‘Chemist visits’ a factor in health cost: Bartone

green and white antibiotics

AMA president Dr Tony Bartone has again called for bigger medicines pack sizes, in commenting on a move to combat antibiotic resistance

The PBAC has proposed that repeats of common antibiotics including amoxycillin, amoxycillin-clavulanic acid, cephalexin and roxithromycin should be prohibited, in a bid to support antimicrobial stewardship.

These antibiotics are those most commonly associated with repeats.

Dr Bartone told 6PR’s Steve Mills and Basil Zempilas that currently, only these antibiotics are recommended to be subject to the repeat script ban.

“Some of these bugs are very, very clever organisms, and they spread their genetic material between themselves at a rapid rate to get that defence against antibiotics,” he said.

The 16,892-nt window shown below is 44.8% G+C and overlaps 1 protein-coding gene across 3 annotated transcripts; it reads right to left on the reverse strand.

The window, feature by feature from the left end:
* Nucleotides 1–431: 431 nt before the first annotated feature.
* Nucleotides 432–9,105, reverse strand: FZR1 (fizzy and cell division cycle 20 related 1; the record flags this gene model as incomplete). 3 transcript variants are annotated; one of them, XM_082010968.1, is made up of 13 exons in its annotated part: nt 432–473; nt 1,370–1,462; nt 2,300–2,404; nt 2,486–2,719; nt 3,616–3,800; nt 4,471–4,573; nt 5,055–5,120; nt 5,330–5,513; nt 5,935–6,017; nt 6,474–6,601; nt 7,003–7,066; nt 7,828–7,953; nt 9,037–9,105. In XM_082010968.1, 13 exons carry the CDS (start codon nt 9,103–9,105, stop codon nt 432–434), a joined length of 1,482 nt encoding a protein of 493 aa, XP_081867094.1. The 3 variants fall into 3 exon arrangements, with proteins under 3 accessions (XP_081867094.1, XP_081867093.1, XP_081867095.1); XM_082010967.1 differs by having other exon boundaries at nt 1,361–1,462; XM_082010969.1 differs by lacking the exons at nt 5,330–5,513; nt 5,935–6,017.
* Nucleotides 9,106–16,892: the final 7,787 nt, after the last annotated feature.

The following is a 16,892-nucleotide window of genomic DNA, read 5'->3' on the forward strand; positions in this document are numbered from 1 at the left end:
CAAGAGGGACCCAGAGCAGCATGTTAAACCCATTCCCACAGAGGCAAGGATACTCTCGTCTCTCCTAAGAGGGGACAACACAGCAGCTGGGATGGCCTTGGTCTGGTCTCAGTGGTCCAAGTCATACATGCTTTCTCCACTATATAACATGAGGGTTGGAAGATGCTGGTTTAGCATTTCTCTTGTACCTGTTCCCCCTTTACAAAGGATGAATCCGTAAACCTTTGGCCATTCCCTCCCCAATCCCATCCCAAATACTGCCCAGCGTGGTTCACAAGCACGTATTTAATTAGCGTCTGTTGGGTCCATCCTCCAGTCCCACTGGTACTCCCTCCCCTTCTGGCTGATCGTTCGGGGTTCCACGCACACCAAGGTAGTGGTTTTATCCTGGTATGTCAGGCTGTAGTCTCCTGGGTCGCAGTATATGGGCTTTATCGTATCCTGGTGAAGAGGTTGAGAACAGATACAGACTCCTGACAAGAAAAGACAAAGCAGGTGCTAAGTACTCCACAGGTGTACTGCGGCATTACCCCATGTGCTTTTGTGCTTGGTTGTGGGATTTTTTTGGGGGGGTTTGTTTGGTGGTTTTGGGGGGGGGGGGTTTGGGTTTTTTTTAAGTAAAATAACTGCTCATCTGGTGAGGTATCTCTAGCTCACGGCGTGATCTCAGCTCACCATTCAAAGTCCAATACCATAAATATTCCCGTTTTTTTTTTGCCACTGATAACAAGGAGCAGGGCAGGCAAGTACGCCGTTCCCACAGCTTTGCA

“So the things that we’ve used in the past become useless, and the superbugs become exactly that, resistant to the effect of antibiotics, which have been lifesaving for many, many decades.

“So, we’re looking only at antibiotics in this proposal. We’re not looking at heart tablets, we’re not looking at blood pressure tablets, where repeats—and in fact, in those areas, we do want larger quantities to be prescribed where the patient is stable and under the care of their GP. It makes sense that you don’t have to go back again and again to get just the repeat prescription.”

Dr Bartone cautioned listeners that they should not need more than one pack size to treat an illness requiring these antibiotics, and not to keep leftover or repeat antibiotics “for a rainy day” as this was to unnecessarily overuse them.

When Mr Zempilas asked him whether patients should pay GPs a full consultation fee for a script with repeats, Mr Bartone said that “the next time you see your GP is usually dictated by the clinical need to be seen, and the doctor will, more often than not, if not always, give you enough medication to last you till that next visit”.

“So, the next visit shouldn’t be decided by when you need to have your next repeat, it should be driven by your next clinical review.

“So, if six months is the appropriate time to be reviewed for your blood pressure, you should get the six months’ worth of medication—the first script plus the five repeats.